More than seven years ago in Brinker Restaurant Corp. v. Superior Court, the California Supreme Court clarified many of the general requirements for meal and rest periods under California law. Nothing the California Supreme Court said has slowed the filing of meal and rest period class actions against employers doing business in the state.

California wage-hour law is governed in large part by 18 different wage orders that apply to different industries and occupations. “The number of wage orders, and their internal variations, reflects the reality that differing aspects of work in differing industries may call for different kinds of regulation,” as the California Supreme Court explained in Mendiola v. CPS Security Solutions, Inc. Indeed, as the Court explained in Brinker, “[w]hat will suffice [for meal and rest breaks] may vary from industry to industry.”

With that in mind, this tip is not a one-size-fits-all guide but instead discusses California’s meal and rest period requirements generally.

The Nature of Meal and Rest Periods

An employer’s duty is to “provide” meal periods; there is no duty to ensure they are taken. “The employer satisfies this obligation if it relieves its employees of all duty, relinquishes control over their activities and permits them a reasonable opportunity to take an uninterrupted 30-minute break, and does not impede or discourage them from doing so,” as the Brinker Court explained. The Court further explained that “the employer is not obligated to police meal breaks and ensure no work thereafter is performed.”

Off-duty rest periods must also be “provided.”

Employers must relieve their hourly employees of all duties and relinquish all control over how they spend their meal and periods. Generally speaking, employees should not be interrupted during their breaks, nor should they be required or expected to keep communication devices with them or to monitor such devices if they voluntarily keep such devices on them.

While meal periods should be at least 30 minutes of uninterrupted time, rest periods should be at least 10 minutes of uninterrupted time. If an employer interrupts an employee’s meal or rest period, the employee should be provided another break so that the employee is then afforded a full, uninterrupted break.

Meal periods should be off the clock and unpaid; however, rest periods must be paid and on the clock. Additionally, employees must be permitted to leave the employer’s premises during meal periods. Whether they must also be allowed to leave the premises during rest periods remains a matter of dispute.

The Number and Timing of Meal and Rest Periods

An employer’s obligations to provide meal and rest periods are triggered when an employee works a certain number of hours. Below is a chart explaining the number of meal and rest periods that should be provided depending on the number of hours worked in a single workday.

Hours Worked 10-Minute Paid

Rest Periods

30-Minute Unpaid

Meal Periods

0:00:00 – 3:29:59 hours 0 0
3:30:00 – 5:00:00 hours 1 0
5:00:01 – 6:00:00 hours 1 1*
6:00:01 – 10:00:00 hours 2 1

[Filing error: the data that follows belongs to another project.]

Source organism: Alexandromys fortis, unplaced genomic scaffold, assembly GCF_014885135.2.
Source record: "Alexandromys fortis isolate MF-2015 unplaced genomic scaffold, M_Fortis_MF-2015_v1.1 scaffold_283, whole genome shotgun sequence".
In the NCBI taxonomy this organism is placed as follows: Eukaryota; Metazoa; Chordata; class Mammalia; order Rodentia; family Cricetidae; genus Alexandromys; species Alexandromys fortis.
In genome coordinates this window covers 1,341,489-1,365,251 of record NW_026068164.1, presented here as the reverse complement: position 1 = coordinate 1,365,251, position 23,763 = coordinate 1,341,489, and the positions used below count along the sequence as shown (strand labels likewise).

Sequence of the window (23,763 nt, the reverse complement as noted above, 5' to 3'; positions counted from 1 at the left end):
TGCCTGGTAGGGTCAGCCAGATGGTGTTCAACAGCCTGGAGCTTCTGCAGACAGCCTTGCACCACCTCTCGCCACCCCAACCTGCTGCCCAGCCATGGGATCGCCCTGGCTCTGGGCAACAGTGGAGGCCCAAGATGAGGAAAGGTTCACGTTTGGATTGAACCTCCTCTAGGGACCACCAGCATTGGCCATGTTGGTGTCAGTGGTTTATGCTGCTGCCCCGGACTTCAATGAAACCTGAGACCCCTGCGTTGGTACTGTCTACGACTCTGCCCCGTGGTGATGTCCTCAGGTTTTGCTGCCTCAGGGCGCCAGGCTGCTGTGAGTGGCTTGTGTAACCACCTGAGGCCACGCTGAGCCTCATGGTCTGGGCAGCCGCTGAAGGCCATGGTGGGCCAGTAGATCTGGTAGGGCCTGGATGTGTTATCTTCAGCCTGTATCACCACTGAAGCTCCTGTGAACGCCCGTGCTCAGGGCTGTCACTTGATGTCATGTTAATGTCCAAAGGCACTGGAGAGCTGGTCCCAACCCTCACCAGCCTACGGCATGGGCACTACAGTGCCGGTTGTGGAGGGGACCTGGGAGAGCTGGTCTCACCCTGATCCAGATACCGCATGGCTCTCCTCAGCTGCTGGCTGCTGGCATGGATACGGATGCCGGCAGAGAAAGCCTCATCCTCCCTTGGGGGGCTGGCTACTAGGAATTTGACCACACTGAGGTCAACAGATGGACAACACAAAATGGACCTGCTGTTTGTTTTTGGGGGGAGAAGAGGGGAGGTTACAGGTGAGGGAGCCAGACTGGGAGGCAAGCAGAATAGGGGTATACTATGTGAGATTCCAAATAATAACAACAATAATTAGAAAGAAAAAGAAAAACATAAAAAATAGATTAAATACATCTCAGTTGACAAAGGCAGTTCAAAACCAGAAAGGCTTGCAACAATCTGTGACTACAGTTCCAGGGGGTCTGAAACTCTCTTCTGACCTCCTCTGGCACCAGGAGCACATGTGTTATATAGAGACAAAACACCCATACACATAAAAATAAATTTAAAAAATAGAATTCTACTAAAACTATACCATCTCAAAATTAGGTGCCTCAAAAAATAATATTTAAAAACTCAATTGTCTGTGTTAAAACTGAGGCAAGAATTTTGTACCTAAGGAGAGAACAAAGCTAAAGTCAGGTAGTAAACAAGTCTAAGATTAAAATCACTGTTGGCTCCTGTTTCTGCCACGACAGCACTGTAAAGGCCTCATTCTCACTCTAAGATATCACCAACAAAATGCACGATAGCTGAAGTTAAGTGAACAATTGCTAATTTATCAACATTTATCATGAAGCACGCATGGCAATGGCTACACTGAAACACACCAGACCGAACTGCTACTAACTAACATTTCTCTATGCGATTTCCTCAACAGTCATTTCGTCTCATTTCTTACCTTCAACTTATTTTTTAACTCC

10:00:01 – 12:00:00 hours 3 2**
12:00:01 – 14:00:00 hours 3 2
14:01 hours – 18:00 hours 4 2

* If an employee works more than five hours in one workday, the employee may voluntarily waive his or her meal period if the time worked will not exceed 6 hours in one workday.

** If an employee works more than 10 but not more than 12 hours in one workday, the employee may voluntarily waive his or her second meal period, so long as the first meal period was not waived.

It is a best practice to have these meal period waivers in writing, signed, and placed in the employee’s personnel file.

A first meal period should be provided within the first 5 hours of work, and a second meal period should be provided within the first 10 hours of work. Rest periods should be provided in the middle of work periods. An example of appropriate timing and sequence in an 8-hour shift is as follows:

  • 8:30 a.m. – the employee clocks in for work
  • 10:30 a.m. – the employee takes a paid, on-the-clock rest period
  • 10:40 a.m. – the employee ends the rest period and resumes work
  • 12:30 p.m. – the employee clocks out and takes an unpaid, off-the-clock meal period
  • 1:00 p.m. – the employee clocks back in from the meal period and resumes work
  • 3:00 p.m. – the employee takes a second paid, on-the-clock rest period
  • 3:10 p.m. – the employee ends the second rest period and resumes work
  • 5:00 p.m. – the employee clocks out and leaves work

The Penalty for Failing to Meet Meal or Rest Period Requirements

If an employer does not provide an employee with a meal or rest period in accordance with the above requirements, a penalty is owed. These penalties are usually referred to as meal or rest period premiums. They are calculated as one hour of pay at the employee’s regular rate of pay. An employee may recover only one meal period premium and one rest period premium per day.

Putting It All Together

Having lawful written policies that accurately set forth employees’ entitlements to meal and rest periods, in addition to implementing practices that do not impede or discourage employees from taking those meal or rest periods, is an effective way of avoiding litigation in the first place. But when an employer finds itself facing a lawsuit alleging meal and rest period violations – one that would surely be brought as a proposed class action on behalf of dozens, hundreds or even thousands of employees – having these lawful policies and practices already in place increases the ability to successfully defending that lawsuit.

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